“What I Know” – Folk Album Of The Year

“What I Know” – Folk Album Of The Year

Delivered by Gene Shay for Tom Rush

This is the text of the acceptance speech I asked Gene Shay to deliver for me at the International Folk Alliance conference in Memphis in Mid February, 2010. They gave me the Folk Album of the Year award, but I couldn’t’ be there because it was my daughter’s Winter Break, and I had promises to keep.

For those of you who don’t know, Gene has been the voice of folk on Philadelphia radio for eons, and is the main reason I have an audience there. He has been a good friend for a long time, and I hope he doesn’t harbor any ill feelings. I wrote the sections in brackets to be delivered as Gene “speaking for himself.”

[I’m accepting this award for Tom, who couldn’t be here because of a prior commitment to his daughter. He told me this is what he would say if he were here, and he asked me not to pre-read this, so forgive me if I stumble.]

As you may know, What I Know is my first new studio album in 35 years. I’ve been asked over and over by the media: “Why the hell did it take you so long?” The subtext being, clearly, “What are you, stupid or something?”

Well, I’ve given a variety of cute, mealy-mouthed excuses and explanations, like a defendant trying to charm the jury, and so far I haven’t been indicted. But I feel this is a room full of friends and colleagues, and I think it’s time that truth were told — or a reasonable facsimile thereof. Here goes:

Early in my career my overarching goal was to die a tragic death at an early age, as so many great artists that I admired had done. Frankly, I regarded it as a career move. My thinking was that then, and only then, would I get the recognition —no, adulation — I so richly deserved.

This plan did not work out, though I came close on a couple of occasions. Dozens of occasions, actually, but the point is: Tragic Death at an Early Age (TDEA) isn’t something that just happens – one has to apply oneself and work toward that goal. Although I dabbled in all the things that might have killed me off in my twenties, I lacked focus. I lacked dedication.

I didn’t give up, though. I held on to my dream — into my thirties, forties, fifties. At last, however, in my late sixties I’ve had to come to grips with reality (or a reasonable facsimile thereof): TDEA has evaded me. A Tragic Death at an Early Age is simply not attainable when you’re sixty-eight. A mundane death as an old fart seemed to be my fate.

I was despondent at first, but at last realized that this was not the end. Perhaps this great disappointment could be seen as an opportunity. Perhaps I could actually do something rather than just wait around. Perhaps I could make another album!

And this is when Jim Mussleman called me up and suggested that I make another album. I tried my usually litany of excuses, but he wasn’t having it. He recruited Jim Rooney to produce the project, and Jim, with his band of merry men and women in Nashville made absolute magic with the raw material I lugged in.

I want to thank Jim Mussleman for not taking no for an answer; Jim Rooney for his talent at extracting more from you than you knew you had; all the mystical, magical musicians that contributed their talents, always in perfect service of the songs; David Ferguson for capturing all these wonderful notes and making me sound much better than I deserve to sound.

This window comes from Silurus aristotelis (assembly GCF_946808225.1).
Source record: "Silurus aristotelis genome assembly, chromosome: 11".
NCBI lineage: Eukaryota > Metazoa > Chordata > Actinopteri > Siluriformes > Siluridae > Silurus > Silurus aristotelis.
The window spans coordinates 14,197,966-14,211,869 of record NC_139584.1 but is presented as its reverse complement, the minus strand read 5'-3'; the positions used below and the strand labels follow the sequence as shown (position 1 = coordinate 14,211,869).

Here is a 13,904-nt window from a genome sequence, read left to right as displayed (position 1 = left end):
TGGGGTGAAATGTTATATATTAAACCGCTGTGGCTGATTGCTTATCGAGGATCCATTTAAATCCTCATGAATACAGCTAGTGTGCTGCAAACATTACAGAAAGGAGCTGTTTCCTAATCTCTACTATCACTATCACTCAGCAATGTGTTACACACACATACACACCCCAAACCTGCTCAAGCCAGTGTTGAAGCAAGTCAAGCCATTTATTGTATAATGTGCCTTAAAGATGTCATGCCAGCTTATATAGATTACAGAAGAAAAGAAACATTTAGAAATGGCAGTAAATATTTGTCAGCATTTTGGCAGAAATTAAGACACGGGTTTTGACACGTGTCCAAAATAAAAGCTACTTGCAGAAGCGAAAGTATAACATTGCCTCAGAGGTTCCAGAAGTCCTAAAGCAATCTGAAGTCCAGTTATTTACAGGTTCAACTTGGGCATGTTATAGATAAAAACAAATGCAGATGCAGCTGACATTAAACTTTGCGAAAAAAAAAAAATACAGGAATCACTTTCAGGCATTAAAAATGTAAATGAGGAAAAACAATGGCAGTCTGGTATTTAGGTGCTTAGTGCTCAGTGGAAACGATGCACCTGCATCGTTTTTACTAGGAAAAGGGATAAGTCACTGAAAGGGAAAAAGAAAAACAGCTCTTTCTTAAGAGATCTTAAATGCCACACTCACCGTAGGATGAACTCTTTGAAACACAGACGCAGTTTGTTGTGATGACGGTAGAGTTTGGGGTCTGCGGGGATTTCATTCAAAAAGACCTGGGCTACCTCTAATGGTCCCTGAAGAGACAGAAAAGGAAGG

And, most importantly, all the radio folks who gave airtime to the results. (I find it very gratifying that virtually every cut on the album got a significant amount of play, that there wasn’t one “Hit” — though I’m sure that drove Mussleman crazy.)

Radio, as you all know, is still the very best way to connect the music with the audience, and to keep an art-form alive. It’s the jocks who get our music where it needs to go, who give the audience a place to congregate, who bind the community together. Some of you are close personal friends, some I know through phone chats, some only from listening on the air or on the ‘net. You are heroes, and I thank you!

I especially want to thank Gene Shay, who taught me everything I know, whose towering talent and rugged good looks are an inspiration to me, who is probably the most important person in the history of music. [I’m just reading this.]

Thank you!

Tom Rush

Press for “What I Know”

Press for “What I Know”

Here’s what people have been saying about
Tom Rush’s new album What I Know:

Press

“If anything, the new album is a reminder of the understated qualities that made him a beloved entertainer four decades ago: his warm, conversational singing style; caviar taste in the songwriters he covers; and nuanced guitar playing that proved so popular, he now sells an instructional video about his technique. . . a classic and honest Rush album worthy of a new era of fans who weren’t even born when he dropped off the commercial radar in the mid-’70s.” – James Reed,THE BOSTON GLOBE

“Rush still has that deep, relaxed voice that gives listeners the impression they’re old friends listening in on a musical conversation.” – Mlke Regenstreif,MONTREAL GAZETTE

“. . . A warm, crisp gem of an album . . . it features harmonies by Emmylou Harris, Nanci Griffith and Bonnie Bramlett and a band of stellar players such as Fats Kaplin, Robin Batteau and Mike Henderson. . . . Rush has a reputation as a great song-finder. . . . On his new album, Rush includes fine songs by Richard Dean, Steve Bruton, Melanie Dyer and Kim Beard Day among others, but the friskiest and most quietly plaintive songs come from Rush’s own pen.” – Daniel Gewertz, BOSTON HERALD

“On “What I Know,” his voice is still warm, deep and resonant, whether he’s singing the title track tale of enduring love; the saga of a soldier’s reflections (“All a Man Can Do”) or harmonizing with the likes of Emmylou Harris on “Too Many Memories” or Nanci Griffith on the playful “Casey Jones”. . . Great stuff, from the upbeat opener with Bonnie Bramlett, “Hot Tonight,” straight through to the closing cover of the old Dobie Gray hit “Drift Away.”” –SPRINGFIELD (MA) SUNDAY REPUBLICAN